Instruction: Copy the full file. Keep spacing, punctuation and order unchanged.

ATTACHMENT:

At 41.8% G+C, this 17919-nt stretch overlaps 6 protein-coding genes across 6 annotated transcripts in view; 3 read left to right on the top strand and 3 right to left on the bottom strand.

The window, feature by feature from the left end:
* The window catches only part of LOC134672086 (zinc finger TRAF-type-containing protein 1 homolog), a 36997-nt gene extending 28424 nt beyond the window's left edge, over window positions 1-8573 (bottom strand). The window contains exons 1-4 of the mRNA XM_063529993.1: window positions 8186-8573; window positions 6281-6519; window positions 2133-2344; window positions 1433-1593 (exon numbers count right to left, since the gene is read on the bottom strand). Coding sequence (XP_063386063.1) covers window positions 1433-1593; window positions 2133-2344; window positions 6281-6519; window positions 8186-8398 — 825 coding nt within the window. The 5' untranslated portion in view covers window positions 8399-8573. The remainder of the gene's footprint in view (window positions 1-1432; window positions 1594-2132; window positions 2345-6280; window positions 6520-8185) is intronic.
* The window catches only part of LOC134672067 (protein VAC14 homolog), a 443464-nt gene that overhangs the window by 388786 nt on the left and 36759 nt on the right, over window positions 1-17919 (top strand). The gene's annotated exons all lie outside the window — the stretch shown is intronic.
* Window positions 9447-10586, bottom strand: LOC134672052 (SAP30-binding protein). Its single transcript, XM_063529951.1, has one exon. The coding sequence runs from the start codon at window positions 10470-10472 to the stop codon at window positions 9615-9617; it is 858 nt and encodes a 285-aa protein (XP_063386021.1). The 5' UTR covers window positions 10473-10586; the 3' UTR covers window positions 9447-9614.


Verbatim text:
At 41.8% G+C, this 17919-nt stretch overlaps 6 protein-coding genes across 6 annotated transcripts in view; 3 read left to right on the top strand and 3 right to left on the bottom strand.

The window, feature by feature from the left end:
* The window catches only part of LOC134672086 (zinc finger TRAF-type-containing protein 1 homolog), a 36997-nt gene extending 28424 nt beyond the window's left edge, over window positions 1-8573 (bottom strand). The window contains exons 1-4 of the mRNA XM_063529993.1: window positions 8186-8573; window positions 6281-6519; window positions 2133-2344; window positions 1433-1593 (exon numbers count right to left, since the gene is read on the bottom strand). Coding sequence (XP_063386063.1) covers window positions 1433-1593; window positions 2133-2344; window positions 6281-6519; window positions 8186-8398 — 825 coding nt within the window. The 5' untranslated portion in view covers window positions 8399-8573. The remainder of the gene's footprint in view (window positions 1-1432; window positions 1594-2132; window positions 2345-6280; window positions 6520-8185) is intronic.
* The window catches only part of LOC134672067 (protein VAC14 homolog), a 443464-nt gene that overhangs the window by 388786 nt on the left and 36759 nt on the right, over window positions 1-17919 (top strand). The gene's annotated exons all lie outside the window — the stretch shown is intronic.
* Window positions 9447-10586, bottom strand: LOC134672052 (SAP30-binding protein). Its single transcript, XM_063529951.1, has one exon. The coding sequence runs from the start codon at window positions 10470-10472 to the stop codon at window positions 9615-9617; it is 858 nt and encodes a 285-aa protein (XP_063386021.1). The 5' UTR covers window positions 10473-10586; the 3' UTR covers window positions 9447-9614.